A quick chart in Excel is a wonderful thing: highlight some data (ctrl + shift + right arrow) and produce a chart (F11). Sit back. Enjoy the feeling of fingers off keyboard.
For a brief period while considering a chart, the modeller enters the realm of the chief executive. That is what chief executives do, isn’t it? They look at charts. Then they ask awkward questions.
A good modeller will know that they should look out for three things in a chart:
– a step change: when a step change appears in a chart, a modeller’s antenna should bristle. Step changes are not that easy to model unless (i) they are modelled badly or (ii) they are modelled using complex functions or (iii) the step change is explicit in the input assumptions. So a good modeller should be able to explain which is causing the jump;
– a kink: a change in direction of a gradient suggests something other than a constant at work; and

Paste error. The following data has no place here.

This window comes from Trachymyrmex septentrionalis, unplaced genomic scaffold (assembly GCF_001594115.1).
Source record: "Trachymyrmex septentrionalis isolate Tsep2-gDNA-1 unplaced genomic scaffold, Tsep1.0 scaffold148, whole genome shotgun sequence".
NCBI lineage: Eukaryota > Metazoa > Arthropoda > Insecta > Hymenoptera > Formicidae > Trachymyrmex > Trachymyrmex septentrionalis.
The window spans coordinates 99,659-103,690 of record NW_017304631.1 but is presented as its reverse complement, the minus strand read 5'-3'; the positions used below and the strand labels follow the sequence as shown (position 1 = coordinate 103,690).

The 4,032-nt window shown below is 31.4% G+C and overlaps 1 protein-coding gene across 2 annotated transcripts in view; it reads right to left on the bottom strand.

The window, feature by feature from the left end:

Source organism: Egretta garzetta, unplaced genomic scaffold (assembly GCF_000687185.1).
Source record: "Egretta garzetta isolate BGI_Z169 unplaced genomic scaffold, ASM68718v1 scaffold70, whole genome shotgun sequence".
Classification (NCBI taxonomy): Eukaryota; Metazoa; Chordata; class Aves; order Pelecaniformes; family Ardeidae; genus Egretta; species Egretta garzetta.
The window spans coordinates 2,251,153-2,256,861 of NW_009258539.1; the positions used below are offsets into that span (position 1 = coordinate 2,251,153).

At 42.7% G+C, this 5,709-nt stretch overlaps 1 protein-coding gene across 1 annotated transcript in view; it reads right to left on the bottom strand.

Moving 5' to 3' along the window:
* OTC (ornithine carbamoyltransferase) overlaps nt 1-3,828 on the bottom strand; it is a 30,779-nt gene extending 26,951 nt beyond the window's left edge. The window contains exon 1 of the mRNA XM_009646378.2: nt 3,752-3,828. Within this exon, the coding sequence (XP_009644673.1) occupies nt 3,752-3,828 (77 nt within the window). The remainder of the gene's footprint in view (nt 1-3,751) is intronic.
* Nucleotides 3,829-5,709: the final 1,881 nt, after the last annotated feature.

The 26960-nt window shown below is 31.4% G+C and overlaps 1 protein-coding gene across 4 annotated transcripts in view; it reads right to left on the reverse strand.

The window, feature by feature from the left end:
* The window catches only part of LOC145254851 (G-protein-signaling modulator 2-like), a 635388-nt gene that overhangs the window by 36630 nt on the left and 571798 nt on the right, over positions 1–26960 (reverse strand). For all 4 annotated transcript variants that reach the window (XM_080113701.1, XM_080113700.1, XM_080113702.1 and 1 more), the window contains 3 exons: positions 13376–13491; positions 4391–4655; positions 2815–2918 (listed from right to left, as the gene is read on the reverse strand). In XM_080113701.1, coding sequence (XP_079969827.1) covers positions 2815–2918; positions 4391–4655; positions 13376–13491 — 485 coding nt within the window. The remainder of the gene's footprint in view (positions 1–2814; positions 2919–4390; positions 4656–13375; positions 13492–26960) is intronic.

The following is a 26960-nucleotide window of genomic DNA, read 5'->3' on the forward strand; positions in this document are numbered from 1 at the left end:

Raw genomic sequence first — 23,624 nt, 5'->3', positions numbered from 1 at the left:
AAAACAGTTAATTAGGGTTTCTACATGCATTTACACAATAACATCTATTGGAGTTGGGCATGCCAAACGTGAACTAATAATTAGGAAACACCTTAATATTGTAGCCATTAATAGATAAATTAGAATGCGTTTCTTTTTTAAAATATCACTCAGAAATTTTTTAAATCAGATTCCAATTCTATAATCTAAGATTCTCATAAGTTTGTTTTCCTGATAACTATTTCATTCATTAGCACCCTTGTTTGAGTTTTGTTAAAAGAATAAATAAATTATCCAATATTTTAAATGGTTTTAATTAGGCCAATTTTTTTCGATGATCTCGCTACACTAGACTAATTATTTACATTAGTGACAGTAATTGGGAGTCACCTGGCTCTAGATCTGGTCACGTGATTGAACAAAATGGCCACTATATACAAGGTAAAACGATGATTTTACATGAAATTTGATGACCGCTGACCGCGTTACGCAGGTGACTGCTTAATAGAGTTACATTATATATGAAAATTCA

– a spike: a spike suggests an anomaly or an outlier. Chief executives are particularly good at asking awkward questions about spikes.
A good modeller will also know that there are only two explanations that lie behind step changes, kinks and spikes in charts:
– the first is a genuine commercial reason; and
– the second is a modelling error.
Being forced to admit that a modelling error is the cause of a step change, kink or spike in a chart is a pretty humbling experience. But it is not as bad as being presented with a chart and having no explanation at all.
A modeller that has no explanation for their charts is a modeller that has little aspiration to become a chief executive. They are content to crunch numbers; they have little care for how those numbers might be interpreted by others.
A modeller that charts as they model is a chief executive in waiting.